A trip to The Lost City may not be a great adventure, but it is definitely a fun one.
The Lost City tells the story of Loretta Sage (Sandra Bullock), a brilliant novelist who chooses to live much of her life out of the public eye. Setting her adventures in exotic locations, her romance novels are as famous for her handsome cover model Alan (Channing Tatum) as they are for their tawdry tales. When Alan and Loretta engage on a promotional book tour together, Loretta is suddenly kidnapped by young billionaire Abigail Fairfax (Daniel Radcliffe) who forces her to embark on a journey to discover the same ancient city as was mentioned in her latest book. Desperate to prove to Loretta that he is every bit as dashing as her main character, Alan ventures off into the jungle in a daring rescue to bring her home.
Directed by Adam and Aaron Nee, The Lost City is a throwback film to the many of the great romantic adventures of the 1980s. While City may not be the best example of the genre but, frankly, the film works well enough for an enjoyable date night. Part Romancing the Stone, part Indiana Jones and more, City features some fun action set pieces but ultimately anchors itself in the realm of rom-com. (In fact, more than one scene feels heavily influenced by Indiana Jones and the Last Crusade.)
In a lot of ways, it’s a refreshing revival.
After all, the adult-skewing romantic comedy has been somewhat of a dying breed in recent years. However, with City and JLo’s recent Marry Me, it’s possible that there’s a slight resurgence of the genre on the horizon. Banking on the charm of its stars, the film is a light-hearted affair that focuses more on the relationship than any particularly urgent ‘stakes’. Thankfully, Tatum and Bullock have some enjoyable chemistry onscreen, especially when they banter. (The argument over motorcycles on a cliffside is especially fun.) Even so, the real stars of the film are Pitt and Radcliffe, who seem to be having the most fun onscreen.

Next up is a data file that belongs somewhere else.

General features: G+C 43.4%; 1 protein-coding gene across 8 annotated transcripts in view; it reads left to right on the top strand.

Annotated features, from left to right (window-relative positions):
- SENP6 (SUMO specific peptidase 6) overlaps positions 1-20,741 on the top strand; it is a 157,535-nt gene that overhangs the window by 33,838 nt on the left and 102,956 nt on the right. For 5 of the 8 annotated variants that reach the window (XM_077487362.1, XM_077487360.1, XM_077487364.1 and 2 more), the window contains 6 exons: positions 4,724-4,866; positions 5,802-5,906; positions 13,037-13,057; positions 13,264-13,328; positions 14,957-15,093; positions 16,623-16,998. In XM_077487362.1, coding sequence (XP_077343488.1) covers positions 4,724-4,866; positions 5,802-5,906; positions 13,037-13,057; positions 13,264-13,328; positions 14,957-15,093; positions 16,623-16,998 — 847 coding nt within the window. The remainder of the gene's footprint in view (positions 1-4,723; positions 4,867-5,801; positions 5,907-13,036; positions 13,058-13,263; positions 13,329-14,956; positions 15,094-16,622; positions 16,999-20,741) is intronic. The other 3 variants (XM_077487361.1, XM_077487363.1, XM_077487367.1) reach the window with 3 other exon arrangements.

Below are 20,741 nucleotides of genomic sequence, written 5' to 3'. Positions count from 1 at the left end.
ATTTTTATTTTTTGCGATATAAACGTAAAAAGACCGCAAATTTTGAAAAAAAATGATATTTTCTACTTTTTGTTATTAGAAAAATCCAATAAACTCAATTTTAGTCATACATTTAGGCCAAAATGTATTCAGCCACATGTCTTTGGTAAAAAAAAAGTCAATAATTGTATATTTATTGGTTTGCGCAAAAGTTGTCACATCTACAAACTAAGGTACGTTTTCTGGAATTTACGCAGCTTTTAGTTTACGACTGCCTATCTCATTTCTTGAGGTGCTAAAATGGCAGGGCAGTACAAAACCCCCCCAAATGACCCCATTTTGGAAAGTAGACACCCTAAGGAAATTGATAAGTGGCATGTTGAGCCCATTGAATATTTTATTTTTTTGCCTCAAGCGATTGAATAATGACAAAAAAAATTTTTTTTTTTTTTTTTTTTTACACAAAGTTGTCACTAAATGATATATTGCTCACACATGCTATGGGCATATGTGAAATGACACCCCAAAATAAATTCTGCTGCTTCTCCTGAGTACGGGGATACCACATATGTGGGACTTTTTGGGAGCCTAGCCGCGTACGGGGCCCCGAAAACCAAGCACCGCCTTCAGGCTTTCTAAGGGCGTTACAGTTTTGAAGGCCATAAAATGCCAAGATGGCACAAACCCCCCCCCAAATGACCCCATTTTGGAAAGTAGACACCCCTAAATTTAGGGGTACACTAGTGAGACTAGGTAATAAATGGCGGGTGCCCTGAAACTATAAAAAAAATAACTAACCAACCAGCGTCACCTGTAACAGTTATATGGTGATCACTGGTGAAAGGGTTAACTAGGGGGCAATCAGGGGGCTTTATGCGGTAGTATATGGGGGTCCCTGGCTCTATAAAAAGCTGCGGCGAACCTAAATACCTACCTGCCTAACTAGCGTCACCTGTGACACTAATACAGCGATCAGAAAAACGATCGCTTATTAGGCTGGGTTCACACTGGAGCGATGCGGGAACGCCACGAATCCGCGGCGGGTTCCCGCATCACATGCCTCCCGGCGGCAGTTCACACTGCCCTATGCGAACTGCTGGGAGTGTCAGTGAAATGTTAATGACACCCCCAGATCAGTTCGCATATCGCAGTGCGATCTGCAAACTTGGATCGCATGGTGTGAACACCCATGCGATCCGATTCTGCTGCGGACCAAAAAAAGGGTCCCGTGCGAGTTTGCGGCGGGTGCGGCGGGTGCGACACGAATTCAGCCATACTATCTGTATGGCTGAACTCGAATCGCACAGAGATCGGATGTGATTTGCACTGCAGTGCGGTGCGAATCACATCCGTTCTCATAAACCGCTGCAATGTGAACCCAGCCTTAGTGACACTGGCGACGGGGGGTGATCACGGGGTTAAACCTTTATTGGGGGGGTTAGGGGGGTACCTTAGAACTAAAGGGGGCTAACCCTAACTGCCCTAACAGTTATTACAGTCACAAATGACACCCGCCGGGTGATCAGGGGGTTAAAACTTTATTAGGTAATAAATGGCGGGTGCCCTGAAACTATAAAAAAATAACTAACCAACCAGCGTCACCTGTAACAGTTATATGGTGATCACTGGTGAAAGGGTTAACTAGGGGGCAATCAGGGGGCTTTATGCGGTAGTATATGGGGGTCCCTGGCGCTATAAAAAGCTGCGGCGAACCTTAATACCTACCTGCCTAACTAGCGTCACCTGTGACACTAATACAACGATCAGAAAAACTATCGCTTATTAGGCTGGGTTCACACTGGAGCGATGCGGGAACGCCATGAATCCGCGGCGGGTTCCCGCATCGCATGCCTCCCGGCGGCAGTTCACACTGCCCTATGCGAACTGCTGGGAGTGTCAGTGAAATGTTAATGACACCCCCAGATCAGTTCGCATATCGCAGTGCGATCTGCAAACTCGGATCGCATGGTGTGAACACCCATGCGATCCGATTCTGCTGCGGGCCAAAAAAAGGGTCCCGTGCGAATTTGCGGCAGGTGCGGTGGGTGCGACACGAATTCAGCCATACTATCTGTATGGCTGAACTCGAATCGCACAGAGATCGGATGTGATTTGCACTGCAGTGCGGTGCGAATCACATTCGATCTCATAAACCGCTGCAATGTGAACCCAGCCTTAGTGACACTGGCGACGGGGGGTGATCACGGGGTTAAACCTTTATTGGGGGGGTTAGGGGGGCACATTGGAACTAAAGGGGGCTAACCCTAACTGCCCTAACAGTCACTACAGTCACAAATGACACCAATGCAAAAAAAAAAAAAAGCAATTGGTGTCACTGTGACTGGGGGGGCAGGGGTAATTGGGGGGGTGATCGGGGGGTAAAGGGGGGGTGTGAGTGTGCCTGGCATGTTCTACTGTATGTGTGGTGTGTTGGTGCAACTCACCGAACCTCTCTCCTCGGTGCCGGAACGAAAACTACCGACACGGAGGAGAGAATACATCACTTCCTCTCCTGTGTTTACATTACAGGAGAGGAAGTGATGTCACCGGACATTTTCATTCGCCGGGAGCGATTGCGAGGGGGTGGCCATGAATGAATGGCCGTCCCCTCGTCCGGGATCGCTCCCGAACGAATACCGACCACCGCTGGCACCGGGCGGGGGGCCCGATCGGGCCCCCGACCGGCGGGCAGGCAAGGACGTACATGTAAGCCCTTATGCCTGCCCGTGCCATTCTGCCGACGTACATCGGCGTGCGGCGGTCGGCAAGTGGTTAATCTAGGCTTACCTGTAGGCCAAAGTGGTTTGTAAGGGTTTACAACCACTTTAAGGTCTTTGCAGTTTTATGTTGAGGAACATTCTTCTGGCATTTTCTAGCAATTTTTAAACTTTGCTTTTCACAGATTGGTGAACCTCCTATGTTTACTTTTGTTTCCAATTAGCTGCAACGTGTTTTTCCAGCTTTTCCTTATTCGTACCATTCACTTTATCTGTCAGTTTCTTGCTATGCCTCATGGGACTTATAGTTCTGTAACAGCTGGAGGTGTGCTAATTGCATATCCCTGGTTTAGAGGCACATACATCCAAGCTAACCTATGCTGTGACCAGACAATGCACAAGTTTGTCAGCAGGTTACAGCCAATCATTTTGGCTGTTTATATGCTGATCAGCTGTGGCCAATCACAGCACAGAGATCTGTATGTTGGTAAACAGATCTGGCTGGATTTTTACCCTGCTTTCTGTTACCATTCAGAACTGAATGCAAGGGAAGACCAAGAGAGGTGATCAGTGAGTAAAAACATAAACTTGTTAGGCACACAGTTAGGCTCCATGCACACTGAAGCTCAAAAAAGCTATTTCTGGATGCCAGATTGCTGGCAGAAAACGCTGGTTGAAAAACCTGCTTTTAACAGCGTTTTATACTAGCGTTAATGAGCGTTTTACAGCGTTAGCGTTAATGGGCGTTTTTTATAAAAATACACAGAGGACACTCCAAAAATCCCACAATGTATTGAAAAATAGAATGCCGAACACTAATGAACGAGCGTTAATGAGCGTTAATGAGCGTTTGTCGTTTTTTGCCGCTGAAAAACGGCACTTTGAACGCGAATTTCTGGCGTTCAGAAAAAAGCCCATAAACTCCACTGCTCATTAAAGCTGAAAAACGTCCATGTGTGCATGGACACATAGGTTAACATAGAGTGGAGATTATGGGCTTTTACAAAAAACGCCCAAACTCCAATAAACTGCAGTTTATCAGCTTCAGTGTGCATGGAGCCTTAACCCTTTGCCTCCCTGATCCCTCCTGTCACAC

With grizzled physique and smoldering eyes, Pitt’s Jack Trainer is the epitome of masculine stereotypes but the veteran plays the character with an ironic wink. At the same time, Radcliffe is having an absolute blast as the film’s over-the-top villain, Abigail Fairfax. Throughout his career, Radcliffe has always had a certain boyishness about him that somehow makes him less threatening even in his most villainous moments. While there will be those that feel that this makes his character less intimidating, the truth is that he fits the tone and style of the film so well that one can’t resist watching him indulge himself in the role.
In this way, City seems interested in addressing gender stereotypes but isn’t always entirely sure how it wants to do so. While her character is the most intelligent of the group, Loretta remains the ‘damsel in distress’ for much of the film. At the same time, Alan is held up as a masculine sex symbol who wants to be the one who does the rescuing. By the end, however, these tropes have begun to reverse. Loretta has gained far more confidence in her own abilities and strength while Alan becomes less concerned about ‘being a man’ and more about sensitivity, humility and openness. (At one point, he even questions whether or not he’s really the ‘damsel in distress’.)
Even so, the heart of the film is the notion that fear can hold us back from writing the next chapter in our story. Paralyzed by grief, Loretta has closed off both her life and soul from experiencing love and hope. Although she writes grand adventures, her life is quite the opposite. Content to sit in the bathtub with a glass of ‘Chardonnay on ice’, she’s disconnected from her heart and fears moving forward into the next leg of her life journey.
At the same time, Alan yearns to live in a story that isn’t his. Wanting desperately to be the hero that Loretta has been writing about, he tries to live up to standards of masculine strength that have been set before him by films and literature. As the two venture into the jungle together, they must grapple with the tension between reality and fiction and hope to find something new on the other side.
Fueled by a pervasive silliness and some charming characters, Lost City remains an enjoyable night of popcorn-munching. As such, while it may not be the best example of the genre, all is not Lost if you choose to visit this City.
The Lost City is available in theatres on Friday, March 25th, 2022.